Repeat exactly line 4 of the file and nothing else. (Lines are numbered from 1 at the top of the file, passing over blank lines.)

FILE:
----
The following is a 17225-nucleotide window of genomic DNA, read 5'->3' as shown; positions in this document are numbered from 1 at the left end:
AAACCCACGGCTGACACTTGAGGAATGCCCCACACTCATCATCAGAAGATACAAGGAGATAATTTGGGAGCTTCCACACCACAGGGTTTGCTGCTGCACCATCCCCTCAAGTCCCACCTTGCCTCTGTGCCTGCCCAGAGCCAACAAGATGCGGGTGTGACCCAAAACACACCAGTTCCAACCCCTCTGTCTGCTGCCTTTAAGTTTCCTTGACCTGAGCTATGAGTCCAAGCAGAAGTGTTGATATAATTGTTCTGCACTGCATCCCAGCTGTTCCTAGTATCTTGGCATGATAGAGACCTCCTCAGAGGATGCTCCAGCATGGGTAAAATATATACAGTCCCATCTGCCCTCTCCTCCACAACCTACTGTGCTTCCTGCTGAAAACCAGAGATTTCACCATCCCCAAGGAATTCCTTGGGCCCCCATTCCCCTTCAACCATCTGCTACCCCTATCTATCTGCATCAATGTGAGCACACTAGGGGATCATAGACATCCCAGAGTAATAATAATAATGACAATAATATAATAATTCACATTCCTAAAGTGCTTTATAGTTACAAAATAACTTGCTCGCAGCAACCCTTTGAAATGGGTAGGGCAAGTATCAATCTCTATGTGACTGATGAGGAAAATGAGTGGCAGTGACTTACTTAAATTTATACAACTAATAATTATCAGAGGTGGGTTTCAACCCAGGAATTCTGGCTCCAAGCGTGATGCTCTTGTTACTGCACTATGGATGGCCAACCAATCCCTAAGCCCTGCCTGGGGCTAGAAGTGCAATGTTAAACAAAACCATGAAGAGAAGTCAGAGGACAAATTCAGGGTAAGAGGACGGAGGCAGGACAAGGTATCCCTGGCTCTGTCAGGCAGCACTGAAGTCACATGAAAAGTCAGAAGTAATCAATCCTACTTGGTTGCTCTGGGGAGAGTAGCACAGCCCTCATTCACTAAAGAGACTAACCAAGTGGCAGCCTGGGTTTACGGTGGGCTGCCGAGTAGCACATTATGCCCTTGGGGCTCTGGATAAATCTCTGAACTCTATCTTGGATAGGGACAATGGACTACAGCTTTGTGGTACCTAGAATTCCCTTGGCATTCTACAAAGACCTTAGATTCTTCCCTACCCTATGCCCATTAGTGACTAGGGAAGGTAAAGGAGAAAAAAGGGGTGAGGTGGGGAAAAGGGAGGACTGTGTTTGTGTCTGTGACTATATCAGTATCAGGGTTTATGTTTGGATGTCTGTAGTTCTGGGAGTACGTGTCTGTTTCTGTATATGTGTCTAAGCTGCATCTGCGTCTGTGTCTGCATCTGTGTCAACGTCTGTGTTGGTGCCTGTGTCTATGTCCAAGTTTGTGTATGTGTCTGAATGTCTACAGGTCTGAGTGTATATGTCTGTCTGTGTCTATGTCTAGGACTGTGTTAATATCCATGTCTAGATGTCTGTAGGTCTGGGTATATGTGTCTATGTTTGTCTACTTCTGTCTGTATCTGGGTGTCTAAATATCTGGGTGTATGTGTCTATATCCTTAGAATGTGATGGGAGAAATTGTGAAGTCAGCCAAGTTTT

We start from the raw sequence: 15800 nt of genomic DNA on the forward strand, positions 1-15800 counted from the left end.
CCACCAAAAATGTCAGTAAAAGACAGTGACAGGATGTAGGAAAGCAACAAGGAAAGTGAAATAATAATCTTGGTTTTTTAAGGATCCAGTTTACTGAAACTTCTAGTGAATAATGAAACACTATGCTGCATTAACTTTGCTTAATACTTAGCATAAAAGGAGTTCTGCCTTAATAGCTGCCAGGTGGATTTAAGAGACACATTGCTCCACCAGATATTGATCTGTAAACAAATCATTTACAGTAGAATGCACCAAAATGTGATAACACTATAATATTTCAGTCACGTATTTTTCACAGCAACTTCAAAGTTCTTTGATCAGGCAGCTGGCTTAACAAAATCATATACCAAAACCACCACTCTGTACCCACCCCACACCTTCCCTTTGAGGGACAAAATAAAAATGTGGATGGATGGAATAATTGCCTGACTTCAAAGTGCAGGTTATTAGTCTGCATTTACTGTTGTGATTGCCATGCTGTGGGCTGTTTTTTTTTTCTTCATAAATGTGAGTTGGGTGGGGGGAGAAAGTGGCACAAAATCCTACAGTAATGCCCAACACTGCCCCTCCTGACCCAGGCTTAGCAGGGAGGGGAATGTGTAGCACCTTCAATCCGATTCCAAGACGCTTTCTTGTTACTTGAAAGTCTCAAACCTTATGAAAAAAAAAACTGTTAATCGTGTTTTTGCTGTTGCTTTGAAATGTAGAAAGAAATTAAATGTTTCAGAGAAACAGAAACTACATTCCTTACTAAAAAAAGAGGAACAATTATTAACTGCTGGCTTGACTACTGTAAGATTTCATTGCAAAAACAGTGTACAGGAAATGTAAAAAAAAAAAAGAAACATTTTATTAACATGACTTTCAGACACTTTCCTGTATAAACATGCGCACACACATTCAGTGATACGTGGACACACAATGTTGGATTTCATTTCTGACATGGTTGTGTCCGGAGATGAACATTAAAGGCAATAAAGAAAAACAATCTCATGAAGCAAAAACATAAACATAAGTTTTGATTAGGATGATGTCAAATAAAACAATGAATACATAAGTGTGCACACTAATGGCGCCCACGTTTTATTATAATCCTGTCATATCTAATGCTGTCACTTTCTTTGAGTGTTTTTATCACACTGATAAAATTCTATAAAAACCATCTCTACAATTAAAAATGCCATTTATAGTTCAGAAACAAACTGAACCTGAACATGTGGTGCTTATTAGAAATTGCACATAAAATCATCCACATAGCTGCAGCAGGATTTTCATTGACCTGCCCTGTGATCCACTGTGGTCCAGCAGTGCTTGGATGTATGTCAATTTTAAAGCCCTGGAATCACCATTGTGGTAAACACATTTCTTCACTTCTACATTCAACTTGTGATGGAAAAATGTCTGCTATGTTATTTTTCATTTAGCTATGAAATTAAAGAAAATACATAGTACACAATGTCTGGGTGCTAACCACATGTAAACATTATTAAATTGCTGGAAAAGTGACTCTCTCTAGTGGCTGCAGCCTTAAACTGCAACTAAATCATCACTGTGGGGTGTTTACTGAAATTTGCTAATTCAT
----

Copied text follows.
CCACCAAAAATGTCAGTAAAAGACAGTGACAGGATGTAGGAAAGCAACAAGGAAAGTGAAATAATAATCTTGGTTTTTTAAGGATCCAGTTTACTGAAACTTCTAGTGAATAATGAAACACTATGCTGCATTAACTTTGCTTAATACTTAGCATAAAAGGAGTTCTGCCTTAATAGCTGCCAGGTGGATTTAAGAGACACATTGCTCCACCAGATATTGATCTGTAAACAAATCATTTACAGTAGAATGCACCAAAATGTGATAACACTATAATATTTCAGTCACGTATTTTTCACAGCAACTTCAAAGTTCTTTGATCAGGCAGCTGGCTTAACAAAATCATATACCAAAACCACCACTCTGTACCCACCCCACACCTTCCCTTTGAGGGACAAAATAAAAATGTGGATGGATGGAATAATTGCCTGACTTCAAAGTGCAGGTTATTAGTCTGCATTTACTGTTGTGATTGCCATGCTGTGGGCTGTTTTTTTTTTCTTCATAAATGTGAGTTGGGTGGGGGGAGAAAGTGGCACAAAATCCTACAGTAATGCCCAACACTGCCCCTCCTGACCCAGGCTTAGCAGGGAGGGGAATGTGTAGCACCTTCAATCCGATTCCAAGACGCTTTCTTGTTACTTGAAAGTCTCAAACCTTATGAAAAAAAAAACTGTTAATCGTGTTTTTGCTGTTGCTTTGAAATGTAGAAAGAAATTAAATGTTTCAGAGAAACAGAAACTACATTCCTTACTAAAAAAAGAGGAACAATTATTAACTGCTGGCTTGACTACTGTAAGATTTCATTGCAAAAACAGTGTACAGGAAATGTAAAAAAAAAAAAGAAACATTTTATTAACATGACTTTCAGACACTTTCCTGTATAAACATGCGCACACACATTCAGTGATACGTGGACACACAATGTTGGATTTCATTTCTGACATGGTTGTGTCCGGAGATGAACATTAAAGGCAATAAAGAAAAACAATCTCATGAAGCAAAAACATAAACATAAGTTTTGATTAGGATGATGTCAAATAAAACAATGAATACATAAGTGTGCACACTAATGGCGCCCACGTTTTATTATAATCCTGTCATATCTAATGCTGTCACTTTCTTTGAGTGTTTTTATCACACTGATAAAATTCTATAAAAACCATCTCTACAATTAAAAATGCCATTTATAGTTCAGAAACAAACTGAACCTGAACATGTGGTGCTTATTAGAAATTGCACATAAAATCATCCACATAGCTGCAGCAGGATTTTCATTGACCTGCCCTGTGATCCACTGTGGTCCAGCAGTGCTTGGATGTATGTCAATTTTAAAGCCCTGGAATCACCATTGTGGTAAACACATTTCTTCACTTCTACATTCAACTTGTGATGGAAAAATGTCTGCTATGTTATTTTTCATTTAGCTATGAAATTAAAGAAAATACATAGTACACAATGTCTGGGTGCTAACCACATGTAAACATTATTAAATTGCTGGAAAAGTGACTCTCTCTAGTGGCTGCAGCCTTAAACTGCAACTAAATCATCACTGTGGGGTGTTTACTGAAATTTGCTAATTCAT